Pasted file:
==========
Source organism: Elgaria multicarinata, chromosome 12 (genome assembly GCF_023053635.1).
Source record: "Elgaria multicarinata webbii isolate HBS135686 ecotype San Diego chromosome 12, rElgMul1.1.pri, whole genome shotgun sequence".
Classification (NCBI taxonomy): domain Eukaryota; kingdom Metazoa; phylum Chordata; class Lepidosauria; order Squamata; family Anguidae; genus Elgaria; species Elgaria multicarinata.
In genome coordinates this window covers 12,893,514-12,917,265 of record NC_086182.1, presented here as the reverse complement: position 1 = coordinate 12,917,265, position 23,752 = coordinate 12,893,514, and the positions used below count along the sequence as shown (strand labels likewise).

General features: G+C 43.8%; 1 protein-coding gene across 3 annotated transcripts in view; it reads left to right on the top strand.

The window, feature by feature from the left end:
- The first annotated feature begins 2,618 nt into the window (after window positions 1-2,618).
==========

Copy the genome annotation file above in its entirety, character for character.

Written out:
Source organism: Elgaria multicarinata, chromosome 12 (genome assembly GCF_023053635.1).
Source record: "Elgaria multicarinata webbii isolate HBS135686 ecotype San Diego chromosome 12, rElgMul1.1.pri, whole genome shotgun sequence".
Classification (NCBI taxonomy): domain Eukaryota; kingdom Metazoa; phylum Chordata; class Lepidosauria; order Squamata; family Anguidae; genus Elgaria; species Elgaria multicarinata.
In genome coordinates this window covers 12,893,514-12,917,265 of record NC_086182.1, presented here as the reverse complement: position 1 = coordinate 12,917,265, position 23,752 = coordinate 12,893,514, and the positions used below count along the sequence as shown (strand labels likewise).

General features: G+C 43.8%; 1 protein-coding gene across 3 annotated transcripts in view; it reads left to right on the top strand.

The window, feature by feature from the left end:
- The first annotated feature begins 2,618 nt into the window (after window positions 1-2,618).